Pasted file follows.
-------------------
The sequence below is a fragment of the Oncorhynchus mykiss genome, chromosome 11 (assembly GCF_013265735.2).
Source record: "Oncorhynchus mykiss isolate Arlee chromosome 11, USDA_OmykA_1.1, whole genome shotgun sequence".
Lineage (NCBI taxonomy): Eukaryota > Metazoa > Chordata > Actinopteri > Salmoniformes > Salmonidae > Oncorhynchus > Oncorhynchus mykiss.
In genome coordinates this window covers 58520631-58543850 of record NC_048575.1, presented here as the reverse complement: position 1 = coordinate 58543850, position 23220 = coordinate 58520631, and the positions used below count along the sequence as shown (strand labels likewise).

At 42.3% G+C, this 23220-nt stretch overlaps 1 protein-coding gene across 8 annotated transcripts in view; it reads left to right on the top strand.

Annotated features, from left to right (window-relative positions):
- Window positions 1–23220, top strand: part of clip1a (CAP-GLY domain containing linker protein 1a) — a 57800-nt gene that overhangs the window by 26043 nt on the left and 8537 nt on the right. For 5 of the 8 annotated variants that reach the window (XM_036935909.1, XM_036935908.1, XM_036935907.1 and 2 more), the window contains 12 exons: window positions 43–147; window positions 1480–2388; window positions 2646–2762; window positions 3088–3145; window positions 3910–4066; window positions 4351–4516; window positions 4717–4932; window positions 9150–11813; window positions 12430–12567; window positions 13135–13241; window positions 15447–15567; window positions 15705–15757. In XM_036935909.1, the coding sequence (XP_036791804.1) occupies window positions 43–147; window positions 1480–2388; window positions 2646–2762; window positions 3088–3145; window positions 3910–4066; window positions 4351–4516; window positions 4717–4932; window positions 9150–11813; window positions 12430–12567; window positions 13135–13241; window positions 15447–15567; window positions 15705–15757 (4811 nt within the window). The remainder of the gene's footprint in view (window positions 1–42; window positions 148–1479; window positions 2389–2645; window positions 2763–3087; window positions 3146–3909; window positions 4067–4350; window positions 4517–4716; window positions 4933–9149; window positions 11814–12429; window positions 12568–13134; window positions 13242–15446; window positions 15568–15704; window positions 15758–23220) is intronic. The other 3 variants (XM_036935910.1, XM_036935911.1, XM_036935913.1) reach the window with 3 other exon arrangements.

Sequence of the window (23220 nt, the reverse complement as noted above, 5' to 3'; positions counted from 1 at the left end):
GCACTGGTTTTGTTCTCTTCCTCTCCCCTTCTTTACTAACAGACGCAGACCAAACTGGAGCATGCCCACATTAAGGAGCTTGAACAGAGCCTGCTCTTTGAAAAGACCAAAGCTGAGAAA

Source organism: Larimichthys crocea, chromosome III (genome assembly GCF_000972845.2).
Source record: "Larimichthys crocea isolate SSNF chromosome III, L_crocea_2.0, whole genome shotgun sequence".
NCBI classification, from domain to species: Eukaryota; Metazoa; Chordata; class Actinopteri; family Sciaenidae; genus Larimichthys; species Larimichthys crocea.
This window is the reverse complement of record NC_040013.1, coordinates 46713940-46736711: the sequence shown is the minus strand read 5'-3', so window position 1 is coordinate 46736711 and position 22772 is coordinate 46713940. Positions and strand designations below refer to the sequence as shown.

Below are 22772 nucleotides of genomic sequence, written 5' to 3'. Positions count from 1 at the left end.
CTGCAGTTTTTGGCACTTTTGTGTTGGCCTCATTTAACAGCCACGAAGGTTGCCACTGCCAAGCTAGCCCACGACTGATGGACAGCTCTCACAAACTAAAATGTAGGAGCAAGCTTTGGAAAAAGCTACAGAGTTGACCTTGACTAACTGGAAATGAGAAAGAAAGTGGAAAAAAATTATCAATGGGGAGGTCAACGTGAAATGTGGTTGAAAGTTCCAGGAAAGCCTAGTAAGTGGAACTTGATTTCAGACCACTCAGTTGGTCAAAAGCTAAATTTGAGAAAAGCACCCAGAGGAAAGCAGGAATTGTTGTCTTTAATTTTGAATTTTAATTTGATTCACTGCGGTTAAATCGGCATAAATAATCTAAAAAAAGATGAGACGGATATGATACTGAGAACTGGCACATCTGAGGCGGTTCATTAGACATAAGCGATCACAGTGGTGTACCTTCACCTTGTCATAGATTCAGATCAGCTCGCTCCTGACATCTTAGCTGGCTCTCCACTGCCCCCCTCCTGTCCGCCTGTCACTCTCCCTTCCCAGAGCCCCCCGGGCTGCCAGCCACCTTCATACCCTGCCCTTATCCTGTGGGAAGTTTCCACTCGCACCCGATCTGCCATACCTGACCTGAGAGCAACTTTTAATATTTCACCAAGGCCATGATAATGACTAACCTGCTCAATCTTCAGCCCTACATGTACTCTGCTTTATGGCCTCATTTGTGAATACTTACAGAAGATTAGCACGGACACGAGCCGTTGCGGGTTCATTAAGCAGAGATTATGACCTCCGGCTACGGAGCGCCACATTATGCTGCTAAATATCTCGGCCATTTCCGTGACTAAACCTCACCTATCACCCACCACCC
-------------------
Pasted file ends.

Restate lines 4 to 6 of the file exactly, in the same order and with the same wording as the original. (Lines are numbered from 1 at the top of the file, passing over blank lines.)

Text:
In genome coordinates this window covers 58520631-58543850 of record NC_048575.1, presented here as the reverse complement: position 1 = coordinate 58543850, position 23220 = coordinate 58520631, and the positions used below count along the sequence as shown (strand labels likewise).

At 42.3% G+C, this 23220-nt stretch overlaps 1 protein-coding gene across 8 annotated transcripts in view; it reads left to right on the top strand.

Annotated features, from left to right (window-relative positions):